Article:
a) C6H6, 80°C, 0.01 M Bu3SnH (1.1 equiv relative to 11c).
In summary, the results with fragmentation probes 11a and 11b show the β-fragmentation reactions of α-acyloxy and α-alkoxycarbonyloxy radicals to give ketones and acyl or alkoxycarbonyl radicals (Figure 3 and Figure 4) are, at best, slow reactions. Only traces of ketone 15 were detected in the reduction of 11b even at very low concentrations, and a conservative upper limit for the fragmentation of this type of radical at 80°C is <103 s-1. Small but variable amounts of ketone 15 (7–16%) were produced during cyclizations of 11b, so the related α-acyloxy radical fragmentations to give acyl radicals could have rate constants as high as 103 – 104 s-1. However, the results can also be interpreted through the intermediacy of cationic precursors of ketones produced by radical oxidation, in which case the rate constant for fragmentation is even smaller. Even if the β-fragmentation is occurring by a radical pathway, it is so slow as to have limited synthetic value in radical chain sequences. The sluggishness of these β-fragmentation reactions is surprising, especially give that they produce a strong C=O bond and a stable radical.
In the bigger picture, the results suggest that continued evaluation of the role of β-fragmentation reactions in self-terminating oxidative radical reactions is worthwhile. While the reaction conditions of our probe experiments and prior preparative experiments are very different, the slowness of the β-fragmentations to produce acyl and alkoxycarbonyl radicals suggests that such reactions may not be very competitive under any standard preparative conditions. If fragmentations do not occur to produce acyl and alkoxycarbonyl radicals with reasonable rate constants, then it is unlikely that fragmentations to produce unstable alkyl radicals (for example, CH3•) or a hydrogen atom (H•) will occur. A similar conclusion has recently been reached through calculations by Sigmund, Wille, and Schiesser . Either oxidative processes or group transfer reactions may contribute ketone formation in many of these types of reactions.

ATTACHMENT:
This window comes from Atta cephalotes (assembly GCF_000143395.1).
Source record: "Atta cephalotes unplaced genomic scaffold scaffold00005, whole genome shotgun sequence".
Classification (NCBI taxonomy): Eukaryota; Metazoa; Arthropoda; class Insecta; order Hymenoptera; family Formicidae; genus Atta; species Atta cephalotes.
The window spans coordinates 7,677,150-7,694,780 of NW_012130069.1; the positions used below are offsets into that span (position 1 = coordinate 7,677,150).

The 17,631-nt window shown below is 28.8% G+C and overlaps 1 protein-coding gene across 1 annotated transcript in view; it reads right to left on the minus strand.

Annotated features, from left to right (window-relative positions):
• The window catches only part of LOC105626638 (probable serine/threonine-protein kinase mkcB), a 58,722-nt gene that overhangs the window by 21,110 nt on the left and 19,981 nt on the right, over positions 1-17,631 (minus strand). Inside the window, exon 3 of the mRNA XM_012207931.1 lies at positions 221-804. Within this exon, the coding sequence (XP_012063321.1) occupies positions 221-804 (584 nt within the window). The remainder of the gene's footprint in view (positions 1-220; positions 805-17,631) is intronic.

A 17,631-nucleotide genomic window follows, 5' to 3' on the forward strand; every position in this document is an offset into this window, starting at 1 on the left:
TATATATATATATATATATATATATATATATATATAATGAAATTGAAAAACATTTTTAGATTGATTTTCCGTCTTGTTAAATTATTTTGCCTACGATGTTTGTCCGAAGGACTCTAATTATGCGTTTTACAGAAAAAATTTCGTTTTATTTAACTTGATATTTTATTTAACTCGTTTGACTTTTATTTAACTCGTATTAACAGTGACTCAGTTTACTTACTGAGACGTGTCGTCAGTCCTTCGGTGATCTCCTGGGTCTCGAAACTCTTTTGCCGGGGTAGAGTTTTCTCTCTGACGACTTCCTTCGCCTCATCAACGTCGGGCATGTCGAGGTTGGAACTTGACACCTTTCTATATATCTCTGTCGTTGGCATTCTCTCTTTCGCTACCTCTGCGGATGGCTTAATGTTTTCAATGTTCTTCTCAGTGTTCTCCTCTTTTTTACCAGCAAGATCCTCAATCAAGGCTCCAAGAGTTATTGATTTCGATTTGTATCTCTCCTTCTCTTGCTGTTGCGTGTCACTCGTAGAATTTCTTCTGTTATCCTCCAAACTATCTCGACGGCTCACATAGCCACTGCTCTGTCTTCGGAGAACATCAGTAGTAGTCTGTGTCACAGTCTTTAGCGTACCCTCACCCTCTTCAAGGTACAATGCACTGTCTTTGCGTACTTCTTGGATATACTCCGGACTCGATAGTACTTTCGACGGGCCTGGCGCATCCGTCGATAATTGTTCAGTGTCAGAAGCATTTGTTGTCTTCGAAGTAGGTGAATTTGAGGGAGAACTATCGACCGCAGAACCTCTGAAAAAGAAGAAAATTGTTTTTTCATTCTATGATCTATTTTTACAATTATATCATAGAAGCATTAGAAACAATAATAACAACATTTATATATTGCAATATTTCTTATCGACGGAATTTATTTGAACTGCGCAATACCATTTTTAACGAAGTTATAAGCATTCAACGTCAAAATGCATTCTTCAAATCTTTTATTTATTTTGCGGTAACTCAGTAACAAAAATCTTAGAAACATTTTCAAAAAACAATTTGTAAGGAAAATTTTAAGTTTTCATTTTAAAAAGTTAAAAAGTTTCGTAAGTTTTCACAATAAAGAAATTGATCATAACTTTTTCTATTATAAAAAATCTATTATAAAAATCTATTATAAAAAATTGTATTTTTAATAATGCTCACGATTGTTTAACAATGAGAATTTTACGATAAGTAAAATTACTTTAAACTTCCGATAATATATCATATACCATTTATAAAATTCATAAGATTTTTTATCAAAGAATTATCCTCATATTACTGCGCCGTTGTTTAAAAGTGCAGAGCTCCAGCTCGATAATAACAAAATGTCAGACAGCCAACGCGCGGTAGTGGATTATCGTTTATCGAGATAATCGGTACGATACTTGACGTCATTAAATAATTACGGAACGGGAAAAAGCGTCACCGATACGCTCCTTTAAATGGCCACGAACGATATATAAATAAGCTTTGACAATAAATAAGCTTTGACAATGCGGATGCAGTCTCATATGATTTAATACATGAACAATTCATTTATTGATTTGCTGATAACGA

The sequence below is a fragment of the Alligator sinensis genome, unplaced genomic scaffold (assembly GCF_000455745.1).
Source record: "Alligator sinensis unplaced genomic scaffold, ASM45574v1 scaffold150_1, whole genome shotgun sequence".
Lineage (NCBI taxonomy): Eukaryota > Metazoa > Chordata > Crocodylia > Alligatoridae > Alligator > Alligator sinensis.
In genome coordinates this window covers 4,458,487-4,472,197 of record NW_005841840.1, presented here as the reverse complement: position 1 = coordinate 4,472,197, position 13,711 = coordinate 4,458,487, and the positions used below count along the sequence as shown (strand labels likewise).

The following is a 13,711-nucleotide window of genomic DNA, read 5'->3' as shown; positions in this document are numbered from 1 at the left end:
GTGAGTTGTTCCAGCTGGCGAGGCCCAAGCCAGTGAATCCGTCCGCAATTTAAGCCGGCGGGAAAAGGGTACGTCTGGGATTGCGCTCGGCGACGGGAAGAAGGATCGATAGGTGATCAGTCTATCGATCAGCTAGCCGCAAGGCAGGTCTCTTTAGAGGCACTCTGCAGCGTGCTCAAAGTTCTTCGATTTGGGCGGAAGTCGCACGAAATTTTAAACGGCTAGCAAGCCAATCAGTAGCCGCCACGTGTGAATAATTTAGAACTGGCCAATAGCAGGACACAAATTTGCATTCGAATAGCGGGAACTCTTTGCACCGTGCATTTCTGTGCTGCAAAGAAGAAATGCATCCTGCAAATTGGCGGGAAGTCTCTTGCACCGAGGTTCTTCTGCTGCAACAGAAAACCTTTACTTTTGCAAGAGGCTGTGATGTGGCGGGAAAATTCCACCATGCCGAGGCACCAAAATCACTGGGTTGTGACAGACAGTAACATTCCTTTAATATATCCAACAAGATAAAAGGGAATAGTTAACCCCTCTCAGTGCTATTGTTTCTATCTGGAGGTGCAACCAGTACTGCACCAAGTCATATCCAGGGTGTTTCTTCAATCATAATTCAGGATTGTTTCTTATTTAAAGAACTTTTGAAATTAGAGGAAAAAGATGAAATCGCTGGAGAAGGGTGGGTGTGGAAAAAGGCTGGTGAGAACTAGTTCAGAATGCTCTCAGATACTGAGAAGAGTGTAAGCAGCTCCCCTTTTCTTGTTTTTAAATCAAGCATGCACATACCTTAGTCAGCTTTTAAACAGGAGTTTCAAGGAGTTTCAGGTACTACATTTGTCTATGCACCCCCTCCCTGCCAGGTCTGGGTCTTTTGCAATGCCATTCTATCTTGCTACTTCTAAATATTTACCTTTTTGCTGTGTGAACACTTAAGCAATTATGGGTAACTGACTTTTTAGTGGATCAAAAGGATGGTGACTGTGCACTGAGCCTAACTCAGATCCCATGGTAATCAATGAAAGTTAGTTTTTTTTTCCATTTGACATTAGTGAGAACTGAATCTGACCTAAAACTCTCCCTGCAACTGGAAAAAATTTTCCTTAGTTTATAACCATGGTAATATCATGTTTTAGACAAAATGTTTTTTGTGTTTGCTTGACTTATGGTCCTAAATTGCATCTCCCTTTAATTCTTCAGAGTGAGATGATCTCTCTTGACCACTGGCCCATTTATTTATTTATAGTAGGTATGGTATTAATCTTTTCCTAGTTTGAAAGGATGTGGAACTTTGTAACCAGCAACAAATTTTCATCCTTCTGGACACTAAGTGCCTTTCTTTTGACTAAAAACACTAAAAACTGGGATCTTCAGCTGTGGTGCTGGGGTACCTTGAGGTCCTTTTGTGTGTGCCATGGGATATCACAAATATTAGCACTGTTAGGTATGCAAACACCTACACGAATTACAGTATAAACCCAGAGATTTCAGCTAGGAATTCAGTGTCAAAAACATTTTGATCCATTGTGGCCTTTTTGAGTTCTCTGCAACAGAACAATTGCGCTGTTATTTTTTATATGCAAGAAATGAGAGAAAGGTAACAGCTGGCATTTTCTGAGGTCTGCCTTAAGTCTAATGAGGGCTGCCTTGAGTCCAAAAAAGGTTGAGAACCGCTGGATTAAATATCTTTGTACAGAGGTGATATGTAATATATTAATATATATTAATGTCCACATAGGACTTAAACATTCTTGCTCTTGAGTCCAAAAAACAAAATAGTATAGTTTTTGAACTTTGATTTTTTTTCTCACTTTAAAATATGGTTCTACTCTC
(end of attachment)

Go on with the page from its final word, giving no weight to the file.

Oxidative pathways should also be considered when inorganic radicals such as NO3• and SO4•- are used as promoters. In such cases, the radicals produced on β-fragmentation (NO2• and SO3•-) are very stable, so the proposed fragmentation is more likely. However, the inorganic conditions are also more strongly oxidizing. So both oxidation and fragmentation pathways are seem reasonable, and further experimentation will be needed to identify which path is preferred as a function of reaction conditions and fragmenting radical in these cases.
The synthetic value of self-terminating oxidative radical reactions is already evident from the pioneering work of Wille, and added value will accrue as we continue to better understand the details of each of the different processes for conducting such reactions.
|Supporting Information File 1: Complete experimental details and full spectroscopic data for all new compounds; procedures and data for individual competition kinetic experiments and control experiments (7 pages).|